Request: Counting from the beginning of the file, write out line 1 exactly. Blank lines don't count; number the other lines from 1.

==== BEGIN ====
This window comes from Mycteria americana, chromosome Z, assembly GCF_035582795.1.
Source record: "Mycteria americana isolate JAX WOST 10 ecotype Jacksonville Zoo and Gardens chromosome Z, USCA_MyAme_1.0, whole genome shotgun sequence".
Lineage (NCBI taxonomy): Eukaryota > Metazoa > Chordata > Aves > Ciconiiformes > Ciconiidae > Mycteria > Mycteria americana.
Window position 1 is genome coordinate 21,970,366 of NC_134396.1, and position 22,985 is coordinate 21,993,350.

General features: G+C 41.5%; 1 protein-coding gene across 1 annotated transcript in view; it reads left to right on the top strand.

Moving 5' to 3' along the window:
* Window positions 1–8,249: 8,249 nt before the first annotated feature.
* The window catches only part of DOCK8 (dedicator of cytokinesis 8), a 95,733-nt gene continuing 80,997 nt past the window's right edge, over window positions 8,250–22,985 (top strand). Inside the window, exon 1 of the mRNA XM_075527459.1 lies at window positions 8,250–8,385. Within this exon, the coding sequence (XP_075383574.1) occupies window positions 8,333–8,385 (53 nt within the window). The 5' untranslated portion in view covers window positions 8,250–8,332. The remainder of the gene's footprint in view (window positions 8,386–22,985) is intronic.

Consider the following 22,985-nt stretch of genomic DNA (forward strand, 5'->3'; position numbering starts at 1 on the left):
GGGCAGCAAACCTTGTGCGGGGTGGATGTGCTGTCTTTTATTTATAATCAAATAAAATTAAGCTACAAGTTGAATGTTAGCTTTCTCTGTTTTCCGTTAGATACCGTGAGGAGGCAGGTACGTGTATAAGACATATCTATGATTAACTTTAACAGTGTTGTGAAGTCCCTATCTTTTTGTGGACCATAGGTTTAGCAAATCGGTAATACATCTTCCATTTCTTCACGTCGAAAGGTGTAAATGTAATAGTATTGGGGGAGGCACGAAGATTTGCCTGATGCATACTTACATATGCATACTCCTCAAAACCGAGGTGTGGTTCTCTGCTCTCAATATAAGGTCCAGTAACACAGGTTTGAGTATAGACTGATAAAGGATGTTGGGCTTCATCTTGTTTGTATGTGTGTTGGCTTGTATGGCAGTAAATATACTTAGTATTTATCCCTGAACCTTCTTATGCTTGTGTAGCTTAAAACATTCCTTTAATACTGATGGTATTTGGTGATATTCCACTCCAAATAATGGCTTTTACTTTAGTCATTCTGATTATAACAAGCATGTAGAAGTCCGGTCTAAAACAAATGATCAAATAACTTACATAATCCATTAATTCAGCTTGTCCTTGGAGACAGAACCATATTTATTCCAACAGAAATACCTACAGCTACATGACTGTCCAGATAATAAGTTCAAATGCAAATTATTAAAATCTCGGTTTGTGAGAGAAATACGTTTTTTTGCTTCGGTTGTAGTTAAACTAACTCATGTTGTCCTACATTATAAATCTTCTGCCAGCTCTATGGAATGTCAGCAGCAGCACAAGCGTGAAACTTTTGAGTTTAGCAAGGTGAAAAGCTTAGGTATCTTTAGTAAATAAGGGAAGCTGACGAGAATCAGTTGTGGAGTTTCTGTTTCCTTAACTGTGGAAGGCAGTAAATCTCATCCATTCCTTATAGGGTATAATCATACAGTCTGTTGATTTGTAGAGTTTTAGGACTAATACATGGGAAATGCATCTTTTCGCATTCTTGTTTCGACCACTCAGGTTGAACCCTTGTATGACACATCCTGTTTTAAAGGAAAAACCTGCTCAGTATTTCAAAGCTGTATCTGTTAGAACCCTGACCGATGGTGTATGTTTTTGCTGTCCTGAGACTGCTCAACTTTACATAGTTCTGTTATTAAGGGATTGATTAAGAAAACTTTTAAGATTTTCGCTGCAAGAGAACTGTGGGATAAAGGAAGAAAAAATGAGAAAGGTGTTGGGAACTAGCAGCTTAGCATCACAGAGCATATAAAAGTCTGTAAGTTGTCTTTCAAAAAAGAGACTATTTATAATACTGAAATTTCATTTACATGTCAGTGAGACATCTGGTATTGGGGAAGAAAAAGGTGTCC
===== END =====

This window comes from Mycteria americana, chromosome Z, assembly GCF_035582795.1.